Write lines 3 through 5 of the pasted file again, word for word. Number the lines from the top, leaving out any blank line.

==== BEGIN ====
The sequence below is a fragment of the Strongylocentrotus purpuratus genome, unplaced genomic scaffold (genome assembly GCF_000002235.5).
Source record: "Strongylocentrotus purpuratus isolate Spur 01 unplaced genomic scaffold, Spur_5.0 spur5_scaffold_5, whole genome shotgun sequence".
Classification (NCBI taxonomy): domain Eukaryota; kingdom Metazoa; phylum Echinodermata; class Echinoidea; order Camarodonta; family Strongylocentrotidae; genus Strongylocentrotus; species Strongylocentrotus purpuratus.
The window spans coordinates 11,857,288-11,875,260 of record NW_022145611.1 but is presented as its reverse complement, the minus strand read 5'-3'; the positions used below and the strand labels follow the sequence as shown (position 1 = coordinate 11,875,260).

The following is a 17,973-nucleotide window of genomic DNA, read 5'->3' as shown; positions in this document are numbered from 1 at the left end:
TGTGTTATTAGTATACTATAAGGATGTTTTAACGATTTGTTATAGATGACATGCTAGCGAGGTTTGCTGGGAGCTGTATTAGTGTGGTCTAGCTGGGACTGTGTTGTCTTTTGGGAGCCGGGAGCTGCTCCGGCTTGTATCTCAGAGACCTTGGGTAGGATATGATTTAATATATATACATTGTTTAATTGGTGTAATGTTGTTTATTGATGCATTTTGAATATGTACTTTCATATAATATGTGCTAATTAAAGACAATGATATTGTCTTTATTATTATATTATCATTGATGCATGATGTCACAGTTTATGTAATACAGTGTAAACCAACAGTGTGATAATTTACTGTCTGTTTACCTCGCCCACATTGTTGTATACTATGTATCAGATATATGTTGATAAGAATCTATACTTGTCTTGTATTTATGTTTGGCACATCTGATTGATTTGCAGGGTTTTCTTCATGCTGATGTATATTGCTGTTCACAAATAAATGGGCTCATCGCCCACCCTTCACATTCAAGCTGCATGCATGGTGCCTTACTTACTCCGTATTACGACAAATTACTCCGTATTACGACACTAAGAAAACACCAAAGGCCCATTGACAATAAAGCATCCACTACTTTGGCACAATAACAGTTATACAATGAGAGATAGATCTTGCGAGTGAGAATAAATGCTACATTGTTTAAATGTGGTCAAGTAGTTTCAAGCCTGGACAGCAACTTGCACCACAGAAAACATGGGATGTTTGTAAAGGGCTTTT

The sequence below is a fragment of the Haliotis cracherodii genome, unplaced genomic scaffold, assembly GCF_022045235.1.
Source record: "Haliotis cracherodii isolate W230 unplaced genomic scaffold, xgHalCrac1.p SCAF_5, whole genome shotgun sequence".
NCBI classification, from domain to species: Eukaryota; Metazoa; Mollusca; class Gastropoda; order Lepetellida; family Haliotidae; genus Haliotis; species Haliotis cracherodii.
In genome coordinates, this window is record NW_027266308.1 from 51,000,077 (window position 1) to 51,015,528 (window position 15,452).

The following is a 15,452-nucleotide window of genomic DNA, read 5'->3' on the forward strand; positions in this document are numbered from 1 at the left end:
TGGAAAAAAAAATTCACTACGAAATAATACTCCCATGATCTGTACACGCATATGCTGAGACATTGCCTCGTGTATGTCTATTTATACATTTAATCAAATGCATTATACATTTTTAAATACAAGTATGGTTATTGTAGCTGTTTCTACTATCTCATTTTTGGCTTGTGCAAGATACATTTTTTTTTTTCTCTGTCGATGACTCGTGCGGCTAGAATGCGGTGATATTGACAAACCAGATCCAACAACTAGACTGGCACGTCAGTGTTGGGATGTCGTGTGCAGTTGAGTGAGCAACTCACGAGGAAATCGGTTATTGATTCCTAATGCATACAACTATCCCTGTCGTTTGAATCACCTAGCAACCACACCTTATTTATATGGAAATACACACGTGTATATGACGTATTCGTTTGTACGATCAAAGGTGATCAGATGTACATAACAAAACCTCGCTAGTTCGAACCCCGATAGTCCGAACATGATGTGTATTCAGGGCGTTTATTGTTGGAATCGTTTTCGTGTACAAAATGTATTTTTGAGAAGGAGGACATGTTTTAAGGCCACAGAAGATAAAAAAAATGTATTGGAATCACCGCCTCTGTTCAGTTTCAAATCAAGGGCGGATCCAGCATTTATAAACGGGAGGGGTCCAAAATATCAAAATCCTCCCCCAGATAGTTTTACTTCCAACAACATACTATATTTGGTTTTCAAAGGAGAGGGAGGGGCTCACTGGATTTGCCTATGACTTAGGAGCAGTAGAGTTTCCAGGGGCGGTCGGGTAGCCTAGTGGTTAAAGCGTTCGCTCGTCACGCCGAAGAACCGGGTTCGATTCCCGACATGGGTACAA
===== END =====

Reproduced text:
Classification (NCBI taxonomy): domain Eukaryota; kingdom Metazoa; phylum Echinodermata; class Echinoidea; order Camarodonta; family Strongylocentrotidae; genus Strongylocentrotus; species Strongylocentrotus purpuratus.
The window spans coordinates 11,857,288-11,875,260 of record NW_022145611.1 but is presented as its reverse complement, the minus strand read 5'-3'; the positions used below and the strand labels follow the sequence as shown (position 1 = coordinate 11,875,260).

The following is a 17,973-nucleotide window of genomic DNA, read 5'->3' as shown; positions in this document are numbered from 1 at the left end: